Once you, as youth, have learnt certain desirable values, they are expected to rule your life forever. You are expected to display desirable values at all times. Apart from your sell-satisfaction for doing this, you become a model and instrument of social change for the other members of the community. In fact, you would be respected and liked by people everywhere you go.

Activities IV

a. What does it take for your teachers to like you in school?

b. What does it take for your parents to like you?

c. What do you need in others to like them ?

5. Resisting Anti-Social Values

One of the problems of youth is the influence of peers and other members in the neighborhood on their behaviours. Their friends or exposure to corrupt and indecent movies or magazines have turned many good young people criminal. As youth who are expected to lead this society in the future, your lives must have sound moral foundations. You must try at all times to be ruled by desirable values by resisting all the temptation to go the wrong way by doing the following.

a. Avoid keeping bad company,

b. Avoid reading corrupt books and magazines that contain criminal, and wrong/ destructive sexual information.

c. Avoid viewing corrupt television programmes

d. Always remind yourself of the need to display good values and social attributes at all times.

e. Always use your time wisely and for things that are positive to your life.

f. Always correct your friends when they go the wrong way.

g. Avoid taking drugs or alcohol.

Activities V

(1) Why are some youth not doing the right thing?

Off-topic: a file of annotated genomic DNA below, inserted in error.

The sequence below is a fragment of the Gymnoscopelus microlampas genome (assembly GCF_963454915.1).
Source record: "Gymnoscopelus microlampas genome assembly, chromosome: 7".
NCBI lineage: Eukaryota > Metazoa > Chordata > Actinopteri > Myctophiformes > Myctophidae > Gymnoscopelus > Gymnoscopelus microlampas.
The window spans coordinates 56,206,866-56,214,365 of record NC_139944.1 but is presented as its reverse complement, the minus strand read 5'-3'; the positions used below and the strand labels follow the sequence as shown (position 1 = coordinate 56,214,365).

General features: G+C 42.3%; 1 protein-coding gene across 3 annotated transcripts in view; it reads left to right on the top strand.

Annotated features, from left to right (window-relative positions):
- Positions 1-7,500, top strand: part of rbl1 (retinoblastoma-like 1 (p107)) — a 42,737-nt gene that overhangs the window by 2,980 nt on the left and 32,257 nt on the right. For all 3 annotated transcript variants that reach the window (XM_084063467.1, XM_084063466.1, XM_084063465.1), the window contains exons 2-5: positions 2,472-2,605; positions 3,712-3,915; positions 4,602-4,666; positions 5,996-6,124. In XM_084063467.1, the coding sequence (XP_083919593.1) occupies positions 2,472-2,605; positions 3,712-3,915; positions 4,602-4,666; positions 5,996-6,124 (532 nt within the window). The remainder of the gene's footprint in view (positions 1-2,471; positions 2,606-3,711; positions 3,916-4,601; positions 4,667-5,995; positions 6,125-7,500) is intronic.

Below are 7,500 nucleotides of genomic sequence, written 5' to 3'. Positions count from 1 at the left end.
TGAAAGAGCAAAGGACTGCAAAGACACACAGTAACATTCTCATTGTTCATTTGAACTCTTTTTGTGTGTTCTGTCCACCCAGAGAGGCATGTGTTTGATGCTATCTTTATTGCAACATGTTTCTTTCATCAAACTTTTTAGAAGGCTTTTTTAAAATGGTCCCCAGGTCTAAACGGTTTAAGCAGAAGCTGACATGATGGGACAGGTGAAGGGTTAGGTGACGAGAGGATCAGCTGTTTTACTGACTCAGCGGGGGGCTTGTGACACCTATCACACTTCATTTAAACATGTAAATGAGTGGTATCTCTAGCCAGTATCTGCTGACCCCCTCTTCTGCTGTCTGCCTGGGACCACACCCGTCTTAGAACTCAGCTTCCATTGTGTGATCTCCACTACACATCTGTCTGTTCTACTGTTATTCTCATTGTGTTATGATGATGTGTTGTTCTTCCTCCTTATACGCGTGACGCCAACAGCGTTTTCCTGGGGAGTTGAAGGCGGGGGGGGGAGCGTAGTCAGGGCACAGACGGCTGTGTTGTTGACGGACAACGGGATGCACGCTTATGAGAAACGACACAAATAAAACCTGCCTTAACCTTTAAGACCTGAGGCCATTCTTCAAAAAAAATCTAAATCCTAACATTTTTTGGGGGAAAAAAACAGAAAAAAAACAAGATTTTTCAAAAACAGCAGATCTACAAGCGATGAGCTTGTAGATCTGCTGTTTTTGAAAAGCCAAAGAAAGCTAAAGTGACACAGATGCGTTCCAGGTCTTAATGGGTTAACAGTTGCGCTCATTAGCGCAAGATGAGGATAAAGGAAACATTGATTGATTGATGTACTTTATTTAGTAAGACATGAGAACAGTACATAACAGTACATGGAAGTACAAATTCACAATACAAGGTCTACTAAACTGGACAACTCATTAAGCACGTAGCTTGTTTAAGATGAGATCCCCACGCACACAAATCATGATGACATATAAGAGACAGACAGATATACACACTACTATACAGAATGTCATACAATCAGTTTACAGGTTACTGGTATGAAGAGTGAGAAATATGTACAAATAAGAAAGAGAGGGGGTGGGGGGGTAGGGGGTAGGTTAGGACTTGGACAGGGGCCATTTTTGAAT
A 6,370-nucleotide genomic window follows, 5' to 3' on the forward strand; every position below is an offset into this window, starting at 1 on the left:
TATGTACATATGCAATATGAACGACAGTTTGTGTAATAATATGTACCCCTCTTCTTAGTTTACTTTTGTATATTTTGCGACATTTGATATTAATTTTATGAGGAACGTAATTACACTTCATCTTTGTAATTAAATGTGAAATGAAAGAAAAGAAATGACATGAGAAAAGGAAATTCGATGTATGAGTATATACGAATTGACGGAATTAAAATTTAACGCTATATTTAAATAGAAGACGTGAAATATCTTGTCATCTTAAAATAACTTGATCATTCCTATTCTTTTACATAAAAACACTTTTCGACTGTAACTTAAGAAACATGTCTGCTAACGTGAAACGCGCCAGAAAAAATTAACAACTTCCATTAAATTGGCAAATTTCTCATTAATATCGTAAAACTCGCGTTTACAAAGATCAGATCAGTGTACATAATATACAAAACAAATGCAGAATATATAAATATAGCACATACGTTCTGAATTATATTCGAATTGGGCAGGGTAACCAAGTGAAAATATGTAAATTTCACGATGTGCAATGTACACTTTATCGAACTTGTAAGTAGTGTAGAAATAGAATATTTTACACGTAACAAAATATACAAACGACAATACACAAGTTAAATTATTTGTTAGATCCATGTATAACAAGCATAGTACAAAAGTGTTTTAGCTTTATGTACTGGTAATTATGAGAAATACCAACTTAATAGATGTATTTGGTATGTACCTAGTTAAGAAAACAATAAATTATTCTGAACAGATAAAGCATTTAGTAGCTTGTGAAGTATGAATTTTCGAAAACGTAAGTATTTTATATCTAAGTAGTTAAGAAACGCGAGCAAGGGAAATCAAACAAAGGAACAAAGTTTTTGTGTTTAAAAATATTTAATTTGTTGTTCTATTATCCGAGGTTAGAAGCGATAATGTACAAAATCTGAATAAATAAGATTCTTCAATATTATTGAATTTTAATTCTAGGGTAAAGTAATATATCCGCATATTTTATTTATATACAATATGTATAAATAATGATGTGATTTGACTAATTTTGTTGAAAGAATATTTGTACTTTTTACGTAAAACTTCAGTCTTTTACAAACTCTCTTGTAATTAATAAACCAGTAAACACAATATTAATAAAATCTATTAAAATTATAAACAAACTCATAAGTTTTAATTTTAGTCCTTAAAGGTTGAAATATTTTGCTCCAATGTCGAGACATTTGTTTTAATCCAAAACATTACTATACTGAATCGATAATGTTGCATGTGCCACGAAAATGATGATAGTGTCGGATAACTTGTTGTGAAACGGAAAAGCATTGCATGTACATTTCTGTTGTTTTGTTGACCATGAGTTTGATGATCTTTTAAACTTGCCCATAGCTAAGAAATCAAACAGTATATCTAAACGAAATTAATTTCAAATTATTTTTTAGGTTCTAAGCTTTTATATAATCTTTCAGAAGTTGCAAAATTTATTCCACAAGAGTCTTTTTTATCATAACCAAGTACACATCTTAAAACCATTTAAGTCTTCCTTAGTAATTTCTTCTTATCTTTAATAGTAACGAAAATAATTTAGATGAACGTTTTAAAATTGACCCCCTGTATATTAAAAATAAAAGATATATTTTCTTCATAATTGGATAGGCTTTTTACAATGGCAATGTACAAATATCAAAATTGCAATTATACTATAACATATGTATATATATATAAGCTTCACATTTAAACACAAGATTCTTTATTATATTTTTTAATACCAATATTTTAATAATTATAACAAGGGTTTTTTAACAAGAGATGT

(2) What should the youth do to do the right thing at all times?

(3) What are the qualities of good children?


Nigerian youth as the pride of the nation need to be helped to develop the desirable values and social behaviours for effective living and relationships in the society. In view of the obvious weaknesses of our schools and growing irresponsibility of many parents, regular programmes are needed outside the school, to provide youth with appropriate learning experiences and activities aimed at good citizenship development. Such experiences include values of the society, civic responsibilities and how to counter anti-social values among youth.

Two weeks after the last session, a pre-test was given to the subjects, using the original instrument.


Below is a comparison of the pre-test and post-test.

The results in Table 2 indicate that there is significant difference between the pre-test post-test mean scores of the subjects. The hypothesis is therefore rejected.


Having rejected the null hypothesis, there is significant difference between the pre-test and post-test mean scores of students, in favour of post-test. This means that the post-test mean score (2.98) is greater than the pre-test mean score of 2.01. It further shows that the treatment had impact on the civic consciousness of the youth, the post-test mean score being greater than the pre-test mean score and above the acceptable cut-off point of 2.5. The results confirm the views of Grey (2001) and Talah (2002) that educational and socio-civic activities organized for youth during school vacation have positive impact on their value orientations, character molding and personality development. The result further lends support to the views of Ofor (1998) and Johnson (2001) that when youth are exposed to educational or leadership or religious training and orientations during school vacation, their minds and attentions are redirected towards creative and worthy thoughts that are positive to the development of individuals and mankind.